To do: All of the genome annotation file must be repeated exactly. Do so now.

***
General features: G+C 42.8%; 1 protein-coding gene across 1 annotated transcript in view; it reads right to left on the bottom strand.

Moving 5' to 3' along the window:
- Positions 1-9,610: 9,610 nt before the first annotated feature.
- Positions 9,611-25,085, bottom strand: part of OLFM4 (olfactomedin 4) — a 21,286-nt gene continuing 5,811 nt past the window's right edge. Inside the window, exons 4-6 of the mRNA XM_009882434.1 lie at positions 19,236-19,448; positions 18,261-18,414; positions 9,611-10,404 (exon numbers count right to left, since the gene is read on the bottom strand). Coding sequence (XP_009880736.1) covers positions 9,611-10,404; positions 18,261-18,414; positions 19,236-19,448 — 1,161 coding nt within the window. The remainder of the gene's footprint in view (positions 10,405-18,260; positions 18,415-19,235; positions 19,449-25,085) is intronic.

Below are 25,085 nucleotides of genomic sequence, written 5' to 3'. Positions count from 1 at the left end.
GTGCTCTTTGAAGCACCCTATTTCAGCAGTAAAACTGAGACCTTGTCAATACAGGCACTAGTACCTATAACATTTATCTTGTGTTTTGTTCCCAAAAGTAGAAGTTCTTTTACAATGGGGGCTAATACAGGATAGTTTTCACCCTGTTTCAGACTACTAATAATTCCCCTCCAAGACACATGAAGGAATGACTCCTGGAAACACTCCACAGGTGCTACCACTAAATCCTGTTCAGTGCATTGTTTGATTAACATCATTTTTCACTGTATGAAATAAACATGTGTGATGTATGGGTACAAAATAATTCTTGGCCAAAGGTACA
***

General features: G+C 42.8%; 1 protein-coding gene across 1 annotated transcript in view; it reads right to left on the bottom strand.

Moving 5' to 3' along the window:
- Positions 1-9,610: 9,610 nt before the first annotated feature.
- Positions 9,611-25,085, bottom strand: part of OLFM4 (olfactomedin 4) — a 21,286-nt gene continuing 5,811 nt past the window's right edge. Inside the window, exons 4-6 of the mRNA XM_009882434.1 lie at positions 19,236-19,448; positions 18,261-18,414; positions 9,611-10,404 (exon numbers count right to left, since the gene is read on the bottom strand). Coding sequence (XP_009880736.1) covers positions 9,611-10,404; positions 18,261-18,414; positions 19,236-19,448 — 1,161 coding nt within the window. The remainder of the gene's footprint in view (positions 10,405-18,260; positions 18,415-19,235; positions 19,449-25,085) is intronic.

Below are 25,085 nucleotides of genomic sequence, written 5' to 3'. Positions count from 1 at the left end.
GTGCTCTTTGAAGCACCCTATTTCAGCAGTAAAACTGAGACCTTGTCAATACAGGCACTAGTACCTATAACATTTATCTTGTGTTTTGTTCCCAAAAGTAGAAGTTCTTTTACAATGGGGGCTAATACAGGATAGTTTTCACCCTGTTTCAGACTACTAATAATTCCCCTCCAAGACACATGAAGGAATGACTCCTGGAAACACTCCACAGGTGCTACCACTAAATCCTGTTCAGTGCATTGTTTGATTAACATCATTTTTCACTGTATGAAATAAACATGTGTGATGTATGGGTACAAAATAATTCTTGGCCAAAGGTACA